So in summary, the same reasons I rejected Islam is why I reject Christianity (and let's not forget they are members of the same religious family) -- my deep investigation of the Bible has led me to conclude :
1)    It’s full of contradictions
2)    Advocates at least as much awful as it does good
3)    Was shaped by the desire of man rather than God
4)    Is no better than many other world scriptures

In fact, I think I have a much stronger reason for not being a Christian than I do for not being a Muslim. I’ve never looked into Islam very much, I’ve just dismissed it for being crazy. I’m sure people who were not raised in a Christian household think that about Christianity.  (Really: if you hadn’t been raised Christian, wouldn’t it be weird to have people telling you that this guy died, went to hell and them came back to life, and so to honor that we eat his body and drink his blood? What the hell? Are we Vampires?)


  1. OMG - (Don't know which one!) My head hurts! Now, I've got to read some more. The Tao Te Ching; Roman history; the Bible (not necessarily in that order. I'll cover just a tiny bit here. Did we agree that the Bible was devinely inspired? First the translation(s)--we cannot trust that they are correct. The teachings of our Priest, Preachers, etc. should not be blindly accepted either. So, maybe we should trust ourselves to find the truth in the scriptures. I'm not a translater and would not even attempt that task; but if we're going to research foreign languages, we have to trust something to help us. A good concordance can go backward - English to Latin, Hebrew, and Greek. One word you question regards Jesus saying every one who wants to follow him must hate his family. The word "hate" translates backwards to "love less". I'll study more. You are soooo damn smart you scare me.

  2. I loved reading this conversation! Thanks for sharing! I'm starting to think this process of thinking runs in the family, but only the brave actually bring it up as a topic to talk about. I truly look up to you for being able to do so!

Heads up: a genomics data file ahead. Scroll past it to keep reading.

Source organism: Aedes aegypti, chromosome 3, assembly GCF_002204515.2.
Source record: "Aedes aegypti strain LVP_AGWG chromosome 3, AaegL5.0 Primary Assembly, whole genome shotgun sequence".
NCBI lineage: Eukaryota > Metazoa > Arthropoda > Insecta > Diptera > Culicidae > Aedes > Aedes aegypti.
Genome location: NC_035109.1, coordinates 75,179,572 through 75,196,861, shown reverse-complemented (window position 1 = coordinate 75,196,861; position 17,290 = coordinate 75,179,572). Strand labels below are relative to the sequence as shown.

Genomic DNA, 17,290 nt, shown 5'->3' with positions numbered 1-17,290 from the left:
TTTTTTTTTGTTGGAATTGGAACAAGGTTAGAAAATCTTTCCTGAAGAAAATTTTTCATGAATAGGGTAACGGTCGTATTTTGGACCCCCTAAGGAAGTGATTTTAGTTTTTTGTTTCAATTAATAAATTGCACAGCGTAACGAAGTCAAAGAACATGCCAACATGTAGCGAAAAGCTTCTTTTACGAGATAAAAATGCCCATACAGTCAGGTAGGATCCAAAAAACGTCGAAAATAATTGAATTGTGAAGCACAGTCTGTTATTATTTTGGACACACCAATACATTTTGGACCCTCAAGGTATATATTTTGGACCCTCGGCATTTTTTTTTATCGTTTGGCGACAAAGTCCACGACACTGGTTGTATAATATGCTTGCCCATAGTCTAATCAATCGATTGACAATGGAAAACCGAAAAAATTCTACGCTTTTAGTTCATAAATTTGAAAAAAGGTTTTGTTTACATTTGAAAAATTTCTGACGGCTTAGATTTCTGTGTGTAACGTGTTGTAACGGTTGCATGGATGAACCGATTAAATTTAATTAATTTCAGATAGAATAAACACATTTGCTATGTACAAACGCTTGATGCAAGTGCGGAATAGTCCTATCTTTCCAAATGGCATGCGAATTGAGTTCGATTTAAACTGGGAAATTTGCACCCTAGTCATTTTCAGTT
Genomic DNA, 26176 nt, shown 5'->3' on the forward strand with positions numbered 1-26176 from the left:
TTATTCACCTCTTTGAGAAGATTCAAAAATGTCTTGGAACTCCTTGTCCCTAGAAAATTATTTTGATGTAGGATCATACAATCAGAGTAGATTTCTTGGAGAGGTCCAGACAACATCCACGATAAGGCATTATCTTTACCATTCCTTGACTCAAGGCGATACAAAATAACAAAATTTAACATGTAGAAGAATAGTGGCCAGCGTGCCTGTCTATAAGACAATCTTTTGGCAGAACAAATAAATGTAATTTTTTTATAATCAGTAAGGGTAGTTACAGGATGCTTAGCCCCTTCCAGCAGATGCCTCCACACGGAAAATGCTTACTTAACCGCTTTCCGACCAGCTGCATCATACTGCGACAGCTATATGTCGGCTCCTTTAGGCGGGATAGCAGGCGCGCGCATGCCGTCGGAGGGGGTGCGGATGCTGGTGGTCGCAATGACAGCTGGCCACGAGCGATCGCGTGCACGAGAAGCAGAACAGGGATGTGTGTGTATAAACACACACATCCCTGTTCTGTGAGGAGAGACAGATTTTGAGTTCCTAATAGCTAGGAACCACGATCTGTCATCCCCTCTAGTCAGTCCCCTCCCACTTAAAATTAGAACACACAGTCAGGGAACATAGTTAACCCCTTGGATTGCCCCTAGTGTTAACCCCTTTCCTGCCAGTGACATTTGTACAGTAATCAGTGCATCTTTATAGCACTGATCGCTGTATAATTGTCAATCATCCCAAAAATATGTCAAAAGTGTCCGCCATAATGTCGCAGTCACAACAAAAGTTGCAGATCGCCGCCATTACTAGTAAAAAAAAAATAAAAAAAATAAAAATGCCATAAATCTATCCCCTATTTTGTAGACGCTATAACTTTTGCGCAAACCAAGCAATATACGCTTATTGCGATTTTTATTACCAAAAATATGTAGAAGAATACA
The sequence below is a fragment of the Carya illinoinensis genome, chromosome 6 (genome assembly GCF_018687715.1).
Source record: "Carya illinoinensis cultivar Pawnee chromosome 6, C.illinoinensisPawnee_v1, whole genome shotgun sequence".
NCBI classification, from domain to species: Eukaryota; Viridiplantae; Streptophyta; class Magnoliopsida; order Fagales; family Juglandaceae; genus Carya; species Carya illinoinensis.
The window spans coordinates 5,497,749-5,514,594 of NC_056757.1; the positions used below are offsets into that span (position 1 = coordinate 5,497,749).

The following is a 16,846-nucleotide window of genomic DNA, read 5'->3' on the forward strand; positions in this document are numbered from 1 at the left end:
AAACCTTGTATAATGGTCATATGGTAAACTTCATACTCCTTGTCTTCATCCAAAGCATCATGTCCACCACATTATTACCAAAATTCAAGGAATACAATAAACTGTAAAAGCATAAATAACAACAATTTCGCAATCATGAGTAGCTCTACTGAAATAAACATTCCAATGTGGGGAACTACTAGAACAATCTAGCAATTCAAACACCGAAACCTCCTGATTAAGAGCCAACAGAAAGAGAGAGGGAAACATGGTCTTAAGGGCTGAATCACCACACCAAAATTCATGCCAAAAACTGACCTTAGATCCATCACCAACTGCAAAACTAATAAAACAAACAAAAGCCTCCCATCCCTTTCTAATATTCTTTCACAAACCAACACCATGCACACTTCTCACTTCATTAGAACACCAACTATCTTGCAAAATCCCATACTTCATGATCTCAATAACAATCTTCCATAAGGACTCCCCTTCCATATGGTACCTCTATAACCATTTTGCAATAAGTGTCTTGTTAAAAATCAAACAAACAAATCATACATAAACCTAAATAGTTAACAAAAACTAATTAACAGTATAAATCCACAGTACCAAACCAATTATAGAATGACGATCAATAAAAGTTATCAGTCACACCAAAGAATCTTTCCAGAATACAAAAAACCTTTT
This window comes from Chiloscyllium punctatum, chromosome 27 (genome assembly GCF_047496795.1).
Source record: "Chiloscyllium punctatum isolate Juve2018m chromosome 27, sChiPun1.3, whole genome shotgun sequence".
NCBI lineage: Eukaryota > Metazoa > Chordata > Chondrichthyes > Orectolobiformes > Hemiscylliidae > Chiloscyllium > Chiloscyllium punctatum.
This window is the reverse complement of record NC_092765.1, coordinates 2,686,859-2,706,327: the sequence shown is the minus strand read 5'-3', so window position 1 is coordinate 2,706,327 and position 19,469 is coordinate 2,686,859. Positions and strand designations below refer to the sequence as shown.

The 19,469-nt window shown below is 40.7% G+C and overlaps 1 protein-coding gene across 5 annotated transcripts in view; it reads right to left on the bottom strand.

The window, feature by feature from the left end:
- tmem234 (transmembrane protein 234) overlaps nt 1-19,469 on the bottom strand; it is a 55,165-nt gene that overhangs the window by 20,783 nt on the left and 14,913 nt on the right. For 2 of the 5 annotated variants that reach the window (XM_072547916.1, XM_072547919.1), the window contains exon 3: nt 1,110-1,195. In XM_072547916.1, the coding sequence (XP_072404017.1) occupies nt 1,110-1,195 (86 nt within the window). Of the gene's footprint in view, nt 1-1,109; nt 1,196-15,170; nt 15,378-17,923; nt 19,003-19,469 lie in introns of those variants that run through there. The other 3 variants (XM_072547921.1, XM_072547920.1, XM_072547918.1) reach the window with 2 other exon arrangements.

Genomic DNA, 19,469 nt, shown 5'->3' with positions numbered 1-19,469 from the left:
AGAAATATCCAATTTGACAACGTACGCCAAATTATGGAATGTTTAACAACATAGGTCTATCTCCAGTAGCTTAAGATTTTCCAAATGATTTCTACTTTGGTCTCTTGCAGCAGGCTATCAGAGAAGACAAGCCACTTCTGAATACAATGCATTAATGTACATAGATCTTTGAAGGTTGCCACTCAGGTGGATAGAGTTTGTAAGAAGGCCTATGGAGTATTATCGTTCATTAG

3. A couple of thoughts...

    Not all Christians believe you are eating and drinking the actual body and blood of Jesus. Many (and I think most) believe it is done as a reminder.

    Slavery wasn't really an issue that Jesus intended to confront. His goal wasn't to set everyone free...and he didn't speak on every topic that could ever come up (as far as I know). Eliminating slavery, obviously, wasn't his goal. It is possible, however that the people who edited the Bible's books (as you discussed) took slavery out of any of his teachings to suit their needs.

    I enjoy reading about your thoughts, but if you're seeking the truth, you probably should discuss some of your thoughts with a pastor, and any other religious leader of a religion you feel is discredited by it's own source. I might be educated enough to counter some of your points, but some seem to be difficult to grasp, let alone argue against, depending on their education on history, and where they are in their religious you may need to discuss with someone who has a few more hours of studying in.

  4. Sorry Nick, I didn't realize you had commented until now.

    I am aware most Christians take communion in a symbolic nature and aren't actually ritual cannibalism. However, the fact that this is one of many differences in "the true religion" further illustrates my point that each and every person who claims to have "the truth" is considered "wrong" by someone else who believes they have "the truth." This issue alone cost thousands of people their lives during the reign of Mary Tudor. To deny the physical presence of Christ in the communion wafer was tantamount to blasphemy. It doesn't seem like a big deal to us now because people have fought it out long enough, and we've embraced pluralism enough within the Christian community to live and let live.

    I have spoken to religious leaders; both current and former pastors and community laiety. I continue to listen to podcasts and read books by both believers and unbelievers. I also study Therevada and Zen Buddhism with master practitioners and authors.

    Some of my favorite authors are "religionless Christians" who go to church, follow the teachings of Christ, love and honor the Bible, but harbor no illusions that doing so saves them from eternal damnation.

    The bottom line is this: when you push someone as to WHY they believe what they do, it is not because it is the reasonable choice, or because the evidence in support of this worldview is overwhelming, it is because it feels right to them and this feeling is reinforced by the fellowship of family and community. That is all well and good and I encourage everyone to continue with that, I just wish certain people would stop gleefully condemning people who disagree with them on issues large and small to hell.

    Science has shown us that no one (myself included, I labor under no delusions of my own intellect)comes to a question with a blank slate, analyzes the evidence and then makes a reasonable, rational conclusion. We approach the issue ALREADY knowing what we believe and look for evidence that supports it. We weight the evidence that supports our view greater than the evidence that contradicts it.